Lokman Slim & Monika Borgmann
Lebanon, Switzerland, France, Qatar, United Arab Emirates, 103 min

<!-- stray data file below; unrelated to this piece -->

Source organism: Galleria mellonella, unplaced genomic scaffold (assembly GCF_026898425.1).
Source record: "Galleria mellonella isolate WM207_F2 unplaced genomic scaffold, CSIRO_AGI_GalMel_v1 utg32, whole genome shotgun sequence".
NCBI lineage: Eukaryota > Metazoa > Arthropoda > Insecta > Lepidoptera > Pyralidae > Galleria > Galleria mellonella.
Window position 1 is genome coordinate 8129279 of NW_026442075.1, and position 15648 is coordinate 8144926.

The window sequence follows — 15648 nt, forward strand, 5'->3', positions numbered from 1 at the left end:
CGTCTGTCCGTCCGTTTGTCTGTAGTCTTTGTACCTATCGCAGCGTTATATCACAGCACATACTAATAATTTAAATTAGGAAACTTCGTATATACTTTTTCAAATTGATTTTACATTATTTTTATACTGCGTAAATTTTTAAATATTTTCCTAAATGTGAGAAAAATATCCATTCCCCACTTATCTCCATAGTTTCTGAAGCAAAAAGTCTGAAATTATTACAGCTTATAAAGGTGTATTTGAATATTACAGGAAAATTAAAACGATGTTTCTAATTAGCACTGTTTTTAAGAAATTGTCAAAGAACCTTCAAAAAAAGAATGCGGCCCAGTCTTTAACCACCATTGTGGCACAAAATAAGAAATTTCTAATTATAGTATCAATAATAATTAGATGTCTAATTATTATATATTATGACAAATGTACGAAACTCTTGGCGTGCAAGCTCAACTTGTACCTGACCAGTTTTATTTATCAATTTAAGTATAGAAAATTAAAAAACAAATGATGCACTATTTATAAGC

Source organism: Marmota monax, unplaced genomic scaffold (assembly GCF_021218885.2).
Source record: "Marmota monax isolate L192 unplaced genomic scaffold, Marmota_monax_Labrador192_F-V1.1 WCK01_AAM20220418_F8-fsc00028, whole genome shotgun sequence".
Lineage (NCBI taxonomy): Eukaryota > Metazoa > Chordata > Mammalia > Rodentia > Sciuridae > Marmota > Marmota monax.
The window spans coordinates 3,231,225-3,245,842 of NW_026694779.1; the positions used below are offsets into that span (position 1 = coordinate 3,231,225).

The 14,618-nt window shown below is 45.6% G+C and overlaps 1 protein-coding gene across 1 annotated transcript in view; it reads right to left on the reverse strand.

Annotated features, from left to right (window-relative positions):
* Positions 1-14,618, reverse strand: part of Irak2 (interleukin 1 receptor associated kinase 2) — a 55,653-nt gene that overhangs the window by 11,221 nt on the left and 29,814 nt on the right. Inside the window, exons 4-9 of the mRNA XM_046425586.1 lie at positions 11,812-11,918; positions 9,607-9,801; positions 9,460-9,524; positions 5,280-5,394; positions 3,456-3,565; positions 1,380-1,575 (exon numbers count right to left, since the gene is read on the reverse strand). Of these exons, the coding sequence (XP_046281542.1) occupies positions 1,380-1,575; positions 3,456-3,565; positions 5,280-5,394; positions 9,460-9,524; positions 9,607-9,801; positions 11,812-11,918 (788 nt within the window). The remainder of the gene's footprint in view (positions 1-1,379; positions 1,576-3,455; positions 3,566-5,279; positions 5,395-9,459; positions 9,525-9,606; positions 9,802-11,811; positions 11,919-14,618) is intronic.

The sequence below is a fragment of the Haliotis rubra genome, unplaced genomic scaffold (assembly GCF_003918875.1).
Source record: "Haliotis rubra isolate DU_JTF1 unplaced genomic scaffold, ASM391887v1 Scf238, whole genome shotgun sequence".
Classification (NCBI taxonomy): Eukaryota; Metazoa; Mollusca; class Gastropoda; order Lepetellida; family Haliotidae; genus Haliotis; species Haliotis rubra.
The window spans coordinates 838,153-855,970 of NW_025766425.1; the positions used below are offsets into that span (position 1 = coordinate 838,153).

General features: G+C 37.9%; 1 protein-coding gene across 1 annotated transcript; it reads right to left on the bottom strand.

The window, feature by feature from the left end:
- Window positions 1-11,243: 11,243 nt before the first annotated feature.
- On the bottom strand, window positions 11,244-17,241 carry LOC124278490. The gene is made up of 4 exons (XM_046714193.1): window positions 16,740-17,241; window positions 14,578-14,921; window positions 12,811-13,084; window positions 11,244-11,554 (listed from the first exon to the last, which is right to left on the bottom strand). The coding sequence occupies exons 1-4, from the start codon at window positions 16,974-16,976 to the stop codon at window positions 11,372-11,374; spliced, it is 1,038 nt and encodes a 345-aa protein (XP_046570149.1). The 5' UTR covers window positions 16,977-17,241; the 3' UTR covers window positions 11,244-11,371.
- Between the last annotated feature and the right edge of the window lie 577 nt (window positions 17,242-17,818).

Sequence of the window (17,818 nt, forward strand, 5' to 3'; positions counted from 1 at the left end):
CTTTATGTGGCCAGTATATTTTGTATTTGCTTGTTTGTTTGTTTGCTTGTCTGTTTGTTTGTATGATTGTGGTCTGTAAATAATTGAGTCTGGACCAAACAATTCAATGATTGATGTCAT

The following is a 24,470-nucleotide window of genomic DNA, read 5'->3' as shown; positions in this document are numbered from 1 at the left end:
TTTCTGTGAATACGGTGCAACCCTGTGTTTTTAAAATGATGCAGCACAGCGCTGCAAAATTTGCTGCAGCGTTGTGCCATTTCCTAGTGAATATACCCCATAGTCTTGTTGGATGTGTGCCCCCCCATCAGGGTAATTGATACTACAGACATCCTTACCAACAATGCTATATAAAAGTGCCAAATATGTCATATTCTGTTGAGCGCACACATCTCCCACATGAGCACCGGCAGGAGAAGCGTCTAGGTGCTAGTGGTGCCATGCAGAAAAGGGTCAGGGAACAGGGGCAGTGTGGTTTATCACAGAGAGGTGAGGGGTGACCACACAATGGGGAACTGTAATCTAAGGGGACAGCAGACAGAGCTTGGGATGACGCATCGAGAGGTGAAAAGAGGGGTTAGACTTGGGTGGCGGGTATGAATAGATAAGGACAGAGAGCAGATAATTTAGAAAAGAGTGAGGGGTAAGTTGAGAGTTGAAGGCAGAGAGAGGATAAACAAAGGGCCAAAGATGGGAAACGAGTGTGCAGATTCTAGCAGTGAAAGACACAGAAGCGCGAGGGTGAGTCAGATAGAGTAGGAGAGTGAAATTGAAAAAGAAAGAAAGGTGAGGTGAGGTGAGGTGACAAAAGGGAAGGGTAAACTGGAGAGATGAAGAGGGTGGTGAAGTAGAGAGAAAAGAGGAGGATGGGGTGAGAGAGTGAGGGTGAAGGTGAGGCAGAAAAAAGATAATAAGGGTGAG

Tadmor is an infamous prison. Until 1946, it was used as barracks by the French military during its international mandate in Syria and Lebanon. In 1980, it became the scene of one of the most atrocious political massacres in history: thousands of members of the Islamist Brotherhood were killed following an assassination attempt on the Syrian President Hafez al-Assad. This building, called the “kingdom of death and madness” by the poet Faraj Bayraqdar, was destroyed by Islamic State forces during the conquest of Palmyra in 2015. Lebanese political opponents to the Syrian regime were also imprisoned there. In this film, eight of them recount and stage the horrors they have seen and suffered. Their remembrance is distressed by horrible memories of the time spent in this place of torture and humiliation. Reliving them within an almost theatrical staging, acted out by themselves, is an act of accusation as well as a liberating therapy. Here is a surprising film that makes a strong impression through the power of the speech, the simple plasticity of the images and the distressing resignation of the bodies filmed.